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Today's News

  • ‘Music Man’ show has everyone up on their feet

    A Mother’s Day Performance of “The Music Man” had people on their feet by the end of the performance. Julia Fair, Daren Savage and Melissa Balice directed and choreographed the combined Chamisa and Pinon Elementary School production of “The Music Man.”

  • Grappling with the energy challenge: LANL hosts international conference

    Los Alamos National Laboratory hosts a week-long conference with a focus on “Energy in the 21st Century” starting Monday in Santa Fe.

    The 29th annual conference of the lab’s 30-year old Center for Non-Linear Studies, is taking a whack at the global energy problem as a complex system. The complexity of a non-linear system, in which a particular input may not always have a simple output, is the kind of problem to which the center is well accustomed, but the scale of this particular topic is especially challenging.

  • A powerful statement

    In the world of today, money is tight. The only ones who seem to have money is the federal government - and they are borrowing to the hilt.

    But state government is strapped, as is Los Alamos Schools.

    In an effort to help the situation here, Ellen Mills, president of the Los Alamos Federation of School Employees, told the school board that the union argeed to take a pay cut.

    This action should not be just brushed away without notice, it is an extraordinary event that deserves notice and praise.

  • DPU customers could see rate hike

    Department of Public Utilities customers could see an increase in their sewer rates soon.

    During its meeting at 5:30 p.m. Monday, the Board of Public Utilities will consider the DPU’s proposed increases to local sewer rates for both, individually and non-individually metered customers. The proposed increases are $.045, $0.70 and $1.10.

  • Sundance offshoot planted in New Mexico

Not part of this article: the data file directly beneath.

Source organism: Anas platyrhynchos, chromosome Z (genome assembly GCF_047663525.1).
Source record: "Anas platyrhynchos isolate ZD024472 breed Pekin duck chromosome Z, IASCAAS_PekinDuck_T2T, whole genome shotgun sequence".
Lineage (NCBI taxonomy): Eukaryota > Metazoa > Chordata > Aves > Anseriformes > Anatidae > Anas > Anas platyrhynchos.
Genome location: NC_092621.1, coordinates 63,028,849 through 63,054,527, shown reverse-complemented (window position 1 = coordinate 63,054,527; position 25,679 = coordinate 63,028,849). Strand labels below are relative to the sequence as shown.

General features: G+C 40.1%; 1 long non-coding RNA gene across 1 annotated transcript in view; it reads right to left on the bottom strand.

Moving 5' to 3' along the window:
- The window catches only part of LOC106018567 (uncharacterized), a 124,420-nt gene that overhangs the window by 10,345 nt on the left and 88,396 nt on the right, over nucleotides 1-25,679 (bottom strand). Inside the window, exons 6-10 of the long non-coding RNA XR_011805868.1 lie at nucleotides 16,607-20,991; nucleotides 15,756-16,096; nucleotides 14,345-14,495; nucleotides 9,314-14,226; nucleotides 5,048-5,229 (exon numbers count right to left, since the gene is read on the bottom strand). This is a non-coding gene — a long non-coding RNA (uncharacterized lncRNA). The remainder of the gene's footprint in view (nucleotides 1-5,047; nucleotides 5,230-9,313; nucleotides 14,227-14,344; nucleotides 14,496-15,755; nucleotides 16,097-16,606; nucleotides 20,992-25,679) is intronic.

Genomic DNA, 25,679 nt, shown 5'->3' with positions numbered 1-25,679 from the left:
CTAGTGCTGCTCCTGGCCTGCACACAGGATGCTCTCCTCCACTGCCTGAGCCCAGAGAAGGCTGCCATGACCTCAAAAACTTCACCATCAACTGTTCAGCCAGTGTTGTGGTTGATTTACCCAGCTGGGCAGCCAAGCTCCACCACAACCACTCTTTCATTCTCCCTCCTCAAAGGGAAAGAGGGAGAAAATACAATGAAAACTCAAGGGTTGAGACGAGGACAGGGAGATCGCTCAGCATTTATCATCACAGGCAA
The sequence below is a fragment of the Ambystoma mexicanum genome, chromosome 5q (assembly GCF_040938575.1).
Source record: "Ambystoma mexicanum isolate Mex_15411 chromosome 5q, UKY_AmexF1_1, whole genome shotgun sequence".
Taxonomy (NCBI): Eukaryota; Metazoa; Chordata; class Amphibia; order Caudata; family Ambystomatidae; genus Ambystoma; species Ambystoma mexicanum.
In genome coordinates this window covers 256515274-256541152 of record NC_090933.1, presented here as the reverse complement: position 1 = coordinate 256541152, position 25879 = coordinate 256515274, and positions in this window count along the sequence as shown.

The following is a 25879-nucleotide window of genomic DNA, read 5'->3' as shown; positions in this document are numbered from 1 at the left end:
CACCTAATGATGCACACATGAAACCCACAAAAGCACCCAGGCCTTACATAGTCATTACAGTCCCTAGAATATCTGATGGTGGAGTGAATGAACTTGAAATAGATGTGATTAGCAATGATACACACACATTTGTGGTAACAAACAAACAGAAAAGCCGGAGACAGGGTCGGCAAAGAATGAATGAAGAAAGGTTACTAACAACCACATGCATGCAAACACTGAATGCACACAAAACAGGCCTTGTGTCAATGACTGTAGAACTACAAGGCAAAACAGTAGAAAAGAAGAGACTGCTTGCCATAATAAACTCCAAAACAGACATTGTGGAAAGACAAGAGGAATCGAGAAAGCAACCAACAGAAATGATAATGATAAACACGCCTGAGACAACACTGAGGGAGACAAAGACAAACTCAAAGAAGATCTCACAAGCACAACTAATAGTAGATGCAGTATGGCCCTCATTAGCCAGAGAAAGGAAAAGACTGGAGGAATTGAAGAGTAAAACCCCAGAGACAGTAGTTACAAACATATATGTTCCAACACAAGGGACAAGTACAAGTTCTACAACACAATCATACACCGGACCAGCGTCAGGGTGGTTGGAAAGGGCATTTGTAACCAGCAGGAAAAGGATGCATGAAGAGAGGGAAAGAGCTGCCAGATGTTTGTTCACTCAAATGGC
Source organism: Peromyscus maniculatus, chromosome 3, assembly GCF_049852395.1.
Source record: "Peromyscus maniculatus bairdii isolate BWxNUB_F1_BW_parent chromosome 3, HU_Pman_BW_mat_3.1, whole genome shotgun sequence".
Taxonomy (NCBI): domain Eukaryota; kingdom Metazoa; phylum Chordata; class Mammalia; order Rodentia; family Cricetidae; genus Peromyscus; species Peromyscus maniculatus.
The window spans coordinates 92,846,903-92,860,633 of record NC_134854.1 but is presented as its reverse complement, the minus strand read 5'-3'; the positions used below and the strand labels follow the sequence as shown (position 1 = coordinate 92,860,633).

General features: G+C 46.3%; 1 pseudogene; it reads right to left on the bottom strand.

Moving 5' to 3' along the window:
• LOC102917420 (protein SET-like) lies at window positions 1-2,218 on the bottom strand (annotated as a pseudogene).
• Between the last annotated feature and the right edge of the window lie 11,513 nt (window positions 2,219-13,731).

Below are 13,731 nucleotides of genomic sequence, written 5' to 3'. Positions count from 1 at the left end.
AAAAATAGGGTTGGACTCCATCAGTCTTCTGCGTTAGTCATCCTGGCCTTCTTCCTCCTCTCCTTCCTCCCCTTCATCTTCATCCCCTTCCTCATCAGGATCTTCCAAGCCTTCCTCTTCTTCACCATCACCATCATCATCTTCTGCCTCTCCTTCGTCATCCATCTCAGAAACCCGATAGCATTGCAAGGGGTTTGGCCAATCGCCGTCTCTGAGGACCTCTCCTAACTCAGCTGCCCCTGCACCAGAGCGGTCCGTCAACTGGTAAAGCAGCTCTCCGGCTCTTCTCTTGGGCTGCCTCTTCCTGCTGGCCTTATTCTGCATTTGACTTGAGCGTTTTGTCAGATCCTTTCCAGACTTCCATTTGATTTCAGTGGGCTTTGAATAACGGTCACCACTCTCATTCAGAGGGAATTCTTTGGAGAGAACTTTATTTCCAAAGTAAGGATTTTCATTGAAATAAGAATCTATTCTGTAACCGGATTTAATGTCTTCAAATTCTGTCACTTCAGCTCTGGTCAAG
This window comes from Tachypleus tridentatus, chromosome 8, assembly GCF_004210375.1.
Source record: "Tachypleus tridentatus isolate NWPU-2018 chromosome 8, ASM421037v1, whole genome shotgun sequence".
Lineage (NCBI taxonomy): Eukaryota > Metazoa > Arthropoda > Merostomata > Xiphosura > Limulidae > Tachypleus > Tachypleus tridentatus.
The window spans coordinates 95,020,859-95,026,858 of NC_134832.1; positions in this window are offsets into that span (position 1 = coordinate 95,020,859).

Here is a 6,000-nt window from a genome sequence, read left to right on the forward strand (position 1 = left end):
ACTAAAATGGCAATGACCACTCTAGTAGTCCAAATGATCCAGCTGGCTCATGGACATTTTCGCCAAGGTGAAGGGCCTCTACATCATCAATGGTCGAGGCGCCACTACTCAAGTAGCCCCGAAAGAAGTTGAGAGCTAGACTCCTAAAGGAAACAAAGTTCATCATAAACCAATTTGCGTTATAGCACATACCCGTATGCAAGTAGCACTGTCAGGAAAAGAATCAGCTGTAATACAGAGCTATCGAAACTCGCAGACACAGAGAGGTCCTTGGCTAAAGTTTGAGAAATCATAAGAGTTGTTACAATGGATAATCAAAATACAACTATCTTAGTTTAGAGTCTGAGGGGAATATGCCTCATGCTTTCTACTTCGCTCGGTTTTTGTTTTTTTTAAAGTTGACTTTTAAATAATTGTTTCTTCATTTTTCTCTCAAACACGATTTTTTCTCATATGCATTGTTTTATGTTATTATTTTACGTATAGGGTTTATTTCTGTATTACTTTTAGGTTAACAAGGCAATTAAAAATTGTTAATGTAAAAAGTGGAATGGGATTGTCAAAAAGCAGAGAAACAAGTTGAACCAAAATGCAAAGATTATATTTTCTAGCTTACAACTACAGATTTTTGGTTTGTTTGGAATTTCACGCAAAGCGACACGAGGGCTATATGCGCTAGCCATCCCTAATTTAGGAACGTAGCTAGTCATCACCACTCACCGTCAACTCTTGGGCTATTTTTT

SANTA FE – Lead actor and producer/director Robert Redford is determined to help Native American and Hispanic filmmakers and New Mexico is more than happy to join in.

    Gov. Richardson and Redford announced an alliance Thursday that will, for now, be called Sundance in New Mexico. Redford founded the Sundance Institute in Utah in 1981, where it has become a world-famous center for developing and showcasing independent film production.

  • Prescribed burn under control

    Fire managers have been treating a 6,500 acre La Sotella Prescribed Burn area eight miles south of Abiquiu with hand and aerial ignitions.

    The burn is within prescription and is under control.

    Currently the burn is releasing a lot of smoke, which is drifting east towards the small communities north of Espanola including El Duende, Chamita, San Juan and Hernandez.  Smoke also is very visible from I-25 and US 285.

  • Los Alamos resident among recipients of Jewish Historical Society award

    The New Mexico Jewish Historical Society (NMJHS) will honor two individuals for their contributions to the organization at its annual meeting at 2 p.m. Sunday at Congregation Beit Tikva, 2230 Old Pecos Trail, in Santa Fe. Keynote speaker for the meeting will be noted historian and author Henry J. Tobias. NMJHS members and the public are invited to attend this meeting at no charge.

  • Start the summer off right

    I have to come out and say it. I am not knowledgeable of the show, “Star Trek.” I don’t think I’ve ever seen a whole episode of the TV show. When I was little, I thought the character who wore the cool glittering band around his eyes was dreamy but that’s the extent of my “Star Trek” experience.

    So when I went to watch the movie, I wasn’t too sure what to expect. I have heard some chatter from people with far more know-how about the TV show that the movie wasn’t quite loyal to all the details of the original story.

  • PEN&INKee^POSSIBILITIES: Ballet’s details

    My sister and I both took ballet lessons as kids. And while my sister embraced the art for years, my reception to it was only lukewarm.

    To tell the truth, my favorite part was the costumes. As long as I had a tutu filled with tulle and sequins, I was pretty much content.

    Kim took things farther. She actually wore those satin pink toe shoes. When she received her first pair, she let me try them on. I quickly found out that for this art, you have to accept some degree of pain.

  • All about Sarah

    When I was a kid, I listened to the story, “Sarah, Plain and Tall” on audio tape. Later in sixth-grade, I read the book. I always loved the story, especially the part about the family sliding into the hay in the barn.

    So I was rather happy that the Los Alamos Little Theater decided to produce a theatrical version of this story.

    Like some fans of a certain work, I tend to get a little uptight when others take artistic liberties from the original story. In this case, LALT decided to create some animosity between Sarah and the little girl, Anna.